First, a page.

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Bon Appétit: America's Best New Restaurants 2016

What makes a great neighborhood restaurant? Well, there has to be not-too-complicated, always satisfying food—the kind you can eat three nights a week and never get tired of. This is precisely the type of cooking that comes naturally to Coquine chef Katy Millard, who serves a juicy roast chicken family-style and prepares rustic craveable pastas, like curlicues called girella, coated with milk-braised pork ragù and topped with bits of crunchy fried sunchoke.

Bon Appétit: Best Pastas of 2016

In a dish emblematic of chef Katy Millard’s elegant-yet-comforting style, curlicues of pasta catch tender braised pork and crispy bits of fried sunchoke.

Portland’s Best Everyday, Michelin-Caliber Restaurant: Coquine

Katy Millard (trained in multiple star-spangled kitchens in France) and her wine-geek husband, Ksandek Podbielski, have polished Portland’s best “everyday” restaurant, and one of the best overall. Any neighborhood in the country would be happy to have it. Behold the revelations of a year of eating at Coquine. 

Portland Monthly: Portland Nets 15 James Beard Nominations

Every year, Oregon takes a few steps closer to total Northwest domination, as evidenced by our state’s 18 James Beard Award semi-finalists, announced February 17. Best New Restaurant: Coquine

Ruth’s Words: Notes from the Road

Portland highlights?  Dinner at Coquine – where we had one of the most fragrant and subtle soups I’ve ever experienced. Really. Its haunting flavor drifted through my dreams last night. The main theme was matsutake (they’re everywhere in the Northwest at the moment), with pear – a brilliant combination.  Just the right note of sweet crunch.  But what made this memorable were little pearls of finger lime, adding tiny, tantalizing citric pops with each spoonful of soup. Music in the mouth.

Food Republic: 10 New Places To Eat and Drink Really Well In Portland, Oregon

Given its serene surroundings, coupled with the gentle pricing, Coquine feels like a hidden gem (for now anyway, until word spreads). Millard’s cooking is rooted in French techniques, but it’s also influenced by global cuisine. In her porchetta sandwich, the rich meat and cracklings are balanced by refreshing lemon, mint and basil. The confit duck wings are quickly fried, then bathed in a bracing lemon and Calabrian chili sauce. And don’t forget to save room for the addictive chocolate chip cookies, studded with artisanal chocolate, sea salt and smoked almonds.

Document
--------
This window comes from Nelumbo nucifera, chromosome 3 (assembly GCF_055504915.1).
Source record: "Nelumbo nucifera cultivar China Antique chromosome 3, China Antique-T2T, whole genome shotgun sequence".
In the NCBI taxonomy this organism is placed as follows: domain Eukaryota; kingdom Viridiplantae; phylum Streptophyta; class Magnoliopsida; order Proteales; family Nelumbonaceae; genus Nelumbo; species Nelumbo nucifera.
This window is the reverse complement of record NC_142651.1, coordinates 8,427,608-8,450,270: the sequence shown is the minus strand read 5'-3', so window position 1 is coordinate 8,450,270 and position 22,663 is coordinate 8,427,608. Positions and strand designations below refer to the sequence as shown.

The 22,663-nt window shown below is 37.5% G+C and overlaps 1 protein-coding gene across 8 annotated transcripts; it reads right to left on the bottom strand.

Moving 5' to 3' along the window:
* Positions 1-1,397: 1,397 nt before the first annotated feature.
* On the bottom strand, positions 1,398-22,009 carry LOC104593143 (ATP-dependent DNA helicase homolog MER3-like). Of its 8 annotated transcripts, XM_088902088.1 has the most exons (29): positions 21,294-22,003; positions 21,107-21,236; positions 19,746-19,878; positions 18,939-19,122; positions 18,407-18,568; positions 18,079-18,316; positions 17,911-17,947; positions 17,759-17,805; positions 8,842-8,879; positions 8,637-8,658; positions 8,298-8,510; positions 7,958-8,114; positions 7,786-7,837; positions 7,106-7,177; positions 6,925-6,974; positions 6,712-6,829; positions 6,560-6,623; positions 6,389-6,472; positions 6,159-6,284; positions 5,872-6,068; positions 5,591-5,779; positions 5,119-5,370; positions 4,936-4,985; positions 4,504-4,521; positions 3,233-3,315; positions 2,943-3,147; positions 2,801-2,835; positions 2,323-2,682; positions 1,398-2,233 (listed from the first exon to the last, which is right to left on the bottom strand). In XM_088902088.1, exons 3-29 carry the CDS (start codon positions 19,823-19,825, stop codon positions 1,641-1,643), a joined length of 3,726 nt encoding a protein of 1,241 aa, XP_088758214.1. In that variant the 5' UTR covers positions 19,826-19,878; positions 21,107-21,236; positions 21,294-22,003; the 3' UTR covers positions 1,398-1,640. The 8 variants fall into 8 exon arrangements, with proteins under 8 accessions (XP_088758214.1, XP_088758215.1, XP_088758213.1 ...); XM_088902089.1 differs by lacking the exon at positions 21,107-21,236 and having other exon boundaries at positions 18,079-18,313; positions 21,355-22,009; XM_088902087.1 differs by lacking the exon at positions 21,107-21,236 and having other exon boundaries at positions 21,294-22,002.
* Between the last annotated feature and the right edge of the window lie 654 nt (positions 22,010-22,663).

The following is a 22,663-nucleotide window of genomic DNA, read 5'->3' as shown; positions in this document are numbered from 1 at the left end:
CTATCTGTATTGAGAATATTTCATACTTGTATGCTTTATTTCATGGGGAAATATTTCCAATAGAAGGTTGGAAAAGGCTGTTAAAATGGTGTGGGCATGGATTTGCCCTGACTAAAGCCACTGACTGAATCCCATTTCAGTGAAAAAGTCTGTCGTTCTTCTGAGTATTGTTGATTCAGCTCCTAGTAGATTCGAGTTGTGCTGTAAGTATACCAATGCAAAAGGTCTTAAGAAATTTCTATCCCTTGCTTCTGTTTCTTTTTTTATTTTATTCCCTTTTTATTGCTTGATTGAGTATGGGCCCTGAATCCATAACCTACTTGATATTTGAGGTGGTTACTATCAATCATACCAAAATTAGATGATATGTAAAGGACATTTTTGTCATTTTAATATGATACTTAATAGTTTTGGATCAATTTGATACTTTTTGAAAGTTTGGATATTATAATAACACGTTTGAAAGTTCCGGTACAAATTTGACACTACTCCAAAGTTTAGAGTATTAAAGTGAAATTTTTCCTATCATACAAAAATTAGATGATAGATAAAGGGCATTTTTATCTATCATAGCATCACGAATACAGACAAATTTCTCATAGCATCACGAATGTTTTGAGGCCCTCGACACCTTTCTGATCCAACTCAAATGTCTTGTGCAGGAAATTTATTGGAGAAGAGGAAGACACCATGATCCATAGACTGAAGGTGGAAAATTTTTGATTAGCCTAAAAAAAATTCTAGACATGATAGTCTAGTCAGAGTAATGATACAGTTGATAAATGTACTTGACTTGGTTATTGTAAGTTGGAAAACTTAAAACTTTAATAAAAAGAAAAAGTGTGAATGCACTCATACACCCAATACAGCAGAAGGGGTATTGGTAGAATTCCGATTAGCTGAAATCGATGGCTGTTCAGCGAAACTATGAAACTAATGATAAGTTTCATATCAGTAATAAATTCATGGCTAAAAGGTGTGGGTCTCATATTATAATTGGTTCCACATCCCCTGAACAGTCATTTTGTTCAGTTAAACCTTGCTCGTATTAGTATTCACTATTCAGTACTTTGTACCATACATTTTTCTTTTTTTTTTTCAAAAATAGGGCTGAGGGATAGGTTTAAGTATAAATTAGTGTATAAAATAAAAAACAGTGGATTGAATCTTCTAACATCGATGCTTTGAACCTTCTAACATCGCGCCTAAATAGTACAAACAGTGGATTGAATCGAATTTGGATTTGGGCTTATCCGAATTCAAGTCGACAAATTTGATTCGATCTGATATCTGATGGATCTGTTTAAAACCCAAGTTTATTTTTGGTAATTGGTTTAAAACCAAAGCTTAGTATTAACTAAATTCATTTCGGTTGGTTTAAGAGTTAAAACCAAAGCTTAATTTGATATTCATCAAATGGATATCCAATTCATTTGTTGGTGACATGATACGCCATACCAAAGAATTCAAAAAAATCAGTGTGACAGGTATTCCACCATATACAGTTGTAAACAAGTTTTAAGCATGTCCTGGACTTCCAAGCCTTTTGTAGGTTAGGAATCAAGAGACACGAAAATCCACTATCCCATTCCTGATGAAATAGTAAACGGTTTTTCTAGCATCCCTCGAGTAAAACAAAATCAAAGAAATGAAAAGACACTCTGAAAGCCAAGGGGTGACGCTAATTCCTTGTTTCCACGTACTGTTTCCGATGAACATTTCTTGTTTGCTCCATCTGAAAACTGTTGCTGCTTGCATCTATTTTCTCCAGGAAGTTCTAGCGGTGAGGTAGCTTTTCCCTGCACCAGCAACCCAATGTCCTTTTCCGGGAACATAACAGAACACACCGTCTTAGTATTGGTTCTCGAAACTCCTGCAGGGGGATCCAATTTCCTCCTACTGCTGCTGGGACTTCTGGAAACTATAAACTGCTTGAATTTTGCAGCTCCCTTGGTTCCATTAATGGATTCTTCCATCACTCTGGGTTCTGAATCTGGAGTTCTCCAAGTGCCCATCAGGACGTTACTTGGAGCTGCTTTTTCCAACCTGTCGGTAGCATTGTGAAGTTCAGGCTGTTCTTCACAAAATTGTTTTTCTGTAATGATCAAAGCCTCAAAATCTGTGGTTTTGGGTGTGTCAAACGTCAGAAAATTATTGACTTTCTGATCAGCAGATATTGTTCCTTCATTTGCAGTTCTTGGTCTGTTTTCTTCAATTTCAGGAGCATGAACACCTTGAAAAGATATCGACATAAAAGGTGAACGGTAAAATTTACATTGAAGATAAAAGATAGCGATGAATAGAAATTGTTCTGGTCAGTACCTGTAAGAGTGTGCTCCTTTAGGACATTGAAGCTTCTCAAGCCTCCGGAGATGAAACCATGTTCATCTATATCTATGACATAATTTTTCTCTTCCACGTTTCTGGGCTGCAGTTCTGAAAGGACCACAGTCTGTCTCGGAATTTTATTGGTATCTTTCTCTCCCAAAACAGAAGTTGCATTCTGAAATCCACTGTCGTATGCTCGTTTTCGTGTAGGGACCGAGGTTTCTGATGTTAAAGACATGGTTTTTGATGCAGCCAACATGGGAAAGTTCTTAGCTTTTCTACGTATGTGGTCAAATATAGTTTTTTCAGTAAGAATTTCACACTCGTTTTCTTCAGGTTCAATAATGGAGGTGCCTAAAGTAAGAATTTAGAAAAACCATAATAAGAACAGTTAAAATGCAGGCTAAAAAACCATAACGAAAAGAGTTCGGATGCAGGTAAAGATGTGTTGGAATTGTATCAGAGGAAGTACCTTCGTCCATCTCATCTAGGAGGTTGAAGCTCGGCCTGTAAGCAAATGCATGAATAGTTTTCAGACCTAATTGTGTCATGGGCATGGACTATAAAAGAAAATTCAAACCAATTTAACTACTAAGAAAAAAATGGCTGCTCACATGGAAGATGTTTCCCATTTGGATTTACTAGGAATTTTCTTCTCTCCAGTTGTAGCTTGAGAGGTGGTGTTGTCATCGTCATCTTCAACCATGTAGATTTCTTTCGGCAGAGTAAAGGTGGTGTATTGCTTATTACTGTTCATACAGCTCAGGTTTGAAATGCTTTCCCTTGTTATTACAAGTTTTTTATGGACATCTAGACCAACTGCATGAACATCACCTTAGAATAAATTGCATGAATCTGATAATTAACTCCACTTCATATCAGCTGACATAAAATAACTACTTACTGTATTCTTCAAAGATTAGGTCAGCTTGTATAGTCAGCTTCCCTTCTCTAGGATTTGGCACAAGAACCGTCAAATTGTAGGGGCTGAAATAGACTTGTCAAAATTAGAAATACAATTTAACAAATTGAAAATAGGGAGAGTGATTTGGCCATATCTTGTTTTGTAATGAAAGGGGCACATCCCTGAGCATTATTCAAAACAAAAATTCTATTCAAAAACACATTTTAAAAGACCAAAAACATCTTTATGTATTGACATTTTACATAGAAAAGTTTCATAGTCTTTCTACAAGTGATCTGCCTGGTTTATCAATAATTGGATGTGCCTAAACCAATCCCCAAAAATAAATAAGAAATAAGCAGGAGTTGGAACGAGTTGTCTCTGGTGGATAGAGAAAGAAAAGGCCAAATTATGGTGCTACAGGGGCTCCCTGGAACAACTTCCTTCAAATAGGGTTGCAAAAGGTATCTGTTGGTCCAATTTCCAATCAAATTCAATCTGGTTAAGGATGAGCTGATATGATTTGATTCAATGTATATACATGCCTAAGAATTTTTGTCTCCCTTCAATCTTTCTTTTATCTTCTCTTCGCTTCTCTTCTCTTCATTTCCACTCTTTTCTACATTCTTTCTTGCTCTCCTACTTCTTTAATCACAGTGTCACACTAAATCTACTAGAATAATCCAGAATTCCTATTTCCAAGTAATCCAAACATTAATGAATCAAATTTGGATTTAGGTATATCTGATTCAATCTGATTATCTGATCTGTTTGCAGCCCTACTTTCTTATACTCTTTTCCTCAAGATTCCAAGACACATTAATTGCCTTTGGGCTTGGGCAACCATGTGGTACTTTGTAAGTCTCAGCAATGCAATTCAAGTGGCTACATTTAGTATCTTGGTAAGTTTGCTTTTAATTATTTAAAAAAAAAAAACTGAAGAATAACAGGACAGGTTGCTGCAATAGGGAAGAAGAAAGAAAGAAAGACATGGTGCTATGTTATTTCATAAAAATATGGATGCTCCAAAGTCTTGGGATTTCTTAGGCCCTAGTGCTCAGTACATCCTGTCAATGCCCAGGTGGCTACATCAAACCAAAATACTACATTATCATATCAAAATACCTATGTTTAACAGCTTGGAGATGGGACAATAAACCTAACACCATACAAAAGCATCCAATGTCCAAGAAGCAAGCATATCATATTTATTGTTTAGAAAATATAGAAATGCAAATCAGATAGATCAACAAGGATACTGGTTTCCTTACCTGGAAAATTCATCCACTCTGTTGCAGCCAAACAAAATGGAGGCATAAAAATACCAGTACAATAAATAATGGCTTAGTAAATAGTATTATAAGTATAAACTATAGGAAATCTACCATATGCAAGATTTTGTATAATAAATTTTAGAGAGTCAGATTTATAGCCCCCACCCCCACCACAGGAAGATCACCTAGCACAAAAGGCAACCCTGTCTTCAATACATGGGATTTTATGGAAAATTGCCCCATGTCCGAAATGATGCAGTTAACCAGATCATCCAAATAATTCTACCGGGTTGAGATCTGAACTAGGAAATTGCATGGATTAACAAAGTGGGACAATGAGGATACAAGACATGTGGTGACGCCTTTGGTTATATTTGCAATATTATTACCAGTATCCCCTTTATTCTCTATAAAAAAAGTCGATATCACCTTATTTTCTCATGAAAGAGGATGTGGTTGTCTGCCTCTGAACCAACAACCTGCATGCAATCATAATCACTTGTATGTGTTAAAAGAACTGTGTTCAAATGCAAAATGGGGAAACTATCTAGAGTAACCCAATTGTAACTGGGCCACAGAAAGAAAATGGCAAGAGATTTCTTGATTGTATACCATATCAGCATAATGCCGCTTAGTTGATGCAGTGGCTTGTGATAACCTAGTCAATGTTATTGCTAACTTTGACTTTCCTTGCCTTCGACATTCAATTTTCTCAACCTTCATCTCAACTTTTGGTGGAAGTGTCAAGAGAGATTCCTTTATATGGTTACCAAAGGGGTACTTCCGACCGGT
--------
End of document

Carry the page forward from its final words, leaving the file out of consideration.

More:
Everyman’s Michelin: Why Coquine Matters

Sometimes, as a critic, you gamble on a new restaurant, and it can go either way. Shortly after it opened, PoMo named Coquine the city’s next Rising Star, and it turned out to be a good call. Ten months in, Katy Millard (trained in multiple star-spangled kitchens in France) and her wine-savvy husband Ksandek Podbielski have evolved Coquine into Portland’s best “everyday” restaurant. Mornings deliver make-your-day buckwheat biscuits, beautiful salads define lunch, and an evening’s haul might include addictive shrimp toast crowned in pistachio biscotti crumbs or beautifully seared fish, backed by one of the city’s best wine lists.

Portland monthly's rising star restaurant of the year: Coquine

Katy Millard is petite and doe-eyed, with a smile that zaps you like a ray gun. Don’t be fooled: She’s a kitchen beast. The girl requested artichokes for her grade-school birthdays and survived the fiery trenches of multiple star-spangled kitchens in France before earning “second in command” stripes at California’s famed Coi. Her wine-savvy husband, Ksandek Podbielski, is a host supreme and a logistics dynamo—Batman’s butler Alfred has nothing on him. In mid-July, they planted their first food flag on, of all places, a sleepy residential corner beneath idyllic Mt Tabor Park.

The Thrillist Awards: Portland's Best new Food & Drink of 2015

Earlier this year, all signs pointed to pedigree-loaded Italian spot Renata as a sure bet for best new restaurant -- so much so that a certain old-school paper in town named it such after two weeks, raising the hype to a degree that didn’t even allow the kitchen to work out its kinks. Renata’s doing fine, but amid all the hullabaloo, Coquine snuck in out at the base of Tabor and managed to become the city’s new darling not via hype, but by quietly making some of the city’s best food.